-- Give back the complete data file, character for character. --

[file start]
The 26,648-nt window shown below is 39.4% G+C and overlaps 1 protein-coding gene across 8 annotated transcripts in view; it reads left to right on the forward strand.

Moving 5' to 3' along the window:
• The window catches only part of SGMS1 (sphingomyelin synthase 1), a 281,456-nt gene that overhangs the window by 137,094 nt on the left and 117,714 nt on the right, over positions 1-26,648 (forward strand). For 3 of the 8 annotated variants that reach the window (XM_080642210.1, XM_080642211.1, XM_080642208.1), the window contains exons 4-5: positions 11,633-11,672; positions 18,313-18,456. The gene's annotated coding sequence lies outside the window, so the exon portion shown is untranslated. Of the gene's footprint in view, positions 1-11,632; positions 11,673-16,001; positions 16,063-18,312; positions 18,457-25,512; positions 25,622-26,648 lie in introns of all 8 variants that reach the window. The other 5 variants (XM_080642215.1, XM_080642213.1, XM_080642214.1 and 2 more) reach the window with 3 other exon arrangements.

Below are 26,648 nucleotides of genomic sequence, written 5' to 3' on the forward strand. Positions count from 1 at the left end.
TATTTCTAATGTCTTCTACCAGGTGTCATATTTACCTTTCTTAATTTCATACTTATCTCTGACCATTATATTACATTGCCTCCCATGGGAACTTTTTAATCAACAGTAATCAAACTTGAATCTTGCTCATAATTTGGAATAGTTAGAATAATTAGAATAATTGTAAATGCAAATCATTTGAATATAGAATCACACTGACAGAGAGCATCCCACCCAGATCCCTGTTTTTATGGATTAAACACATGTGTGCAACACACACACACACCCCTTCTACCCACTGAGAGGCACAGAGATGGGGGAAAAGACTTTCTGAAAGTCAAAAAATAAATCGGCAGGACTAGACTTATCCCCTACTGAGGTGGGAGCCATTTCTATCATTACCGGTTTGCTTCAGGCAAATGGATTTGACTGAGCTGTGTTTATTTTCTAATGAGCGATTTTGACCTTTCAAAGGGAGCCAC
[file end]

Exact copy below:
The 26,648-nt window shown below is 39.4% G+C and overlaps 1 protein-coding gene across 8 annotated transcripts in view; it reads left to right on the forward strand.

Moving 5' to 3' along the window:
• The window catches only part of SGMS1 (sphingomyelin synthase 1), a 281,456-nt gene that overhangs the window by 137,094 nt on the left and 117,714 nt on the right, over positions 1-26,648 (forward strand). For 3 of the 8 annotated variants that reach the window (XM_080642210.1, XM_080642211.1, XM_080642208.1), the window contains exons 4-5: positions 11,633-11,672; positions 18,313-18,456. The gene's annotated coding sequence lies outside the window, so the exon portion shown is untranslated. Of the gene's footprint in view, positions 1-11,632; positions 11,673-16,001; positions 16,063-18,312; positions 18,457-25,512; positions 25,622-26,648 lie in introns of all 8 variants that reach the window. The other 5 variants (XM_080642215.1, XM_080642213.1, XM_080642214.1 and 2 more) reach the window with 3 other exon arrangements.

Below are 26,648 nucleotides of genomic sequence, written 5' to 3' on the forward strand. Positions count from 1 at the left end.
TATTTCTAATGTCTTCTACCAGGTGTCATATTTACCTTTCTTAATTTCATACTTATCTCTGACCATTATATTACATTGCCTCCCATGGGAACTTTTTAATCAACAGTAATCAAACTTGAATCTTGCTCATAATTTGGAATAGTTAGAATAATTAGAATAATTGTAAATGCAAATCATTTGAATATAGAATCACACTGACAGAGAGCATCCCACCCAGATCCCTGTTTTTATGGATTAAACACATGTGTGCAACACACACACACACCCCTTCTACCCACTGAGAGGCACAGAGATGGGGGAAAAGACTTTCTGAAAGTCAAAAAATAAATCGGCAGGACTAGACTTATCCCCTACTGAGGTGGGAGCCATTTCTATCATTACCGGTTTGCTTCAGGCAAATGGATTTGACTGAGCTGTGTTTATTTTCTAATGAGCGATTTTGACCTTTCAAAGGGAGCCAC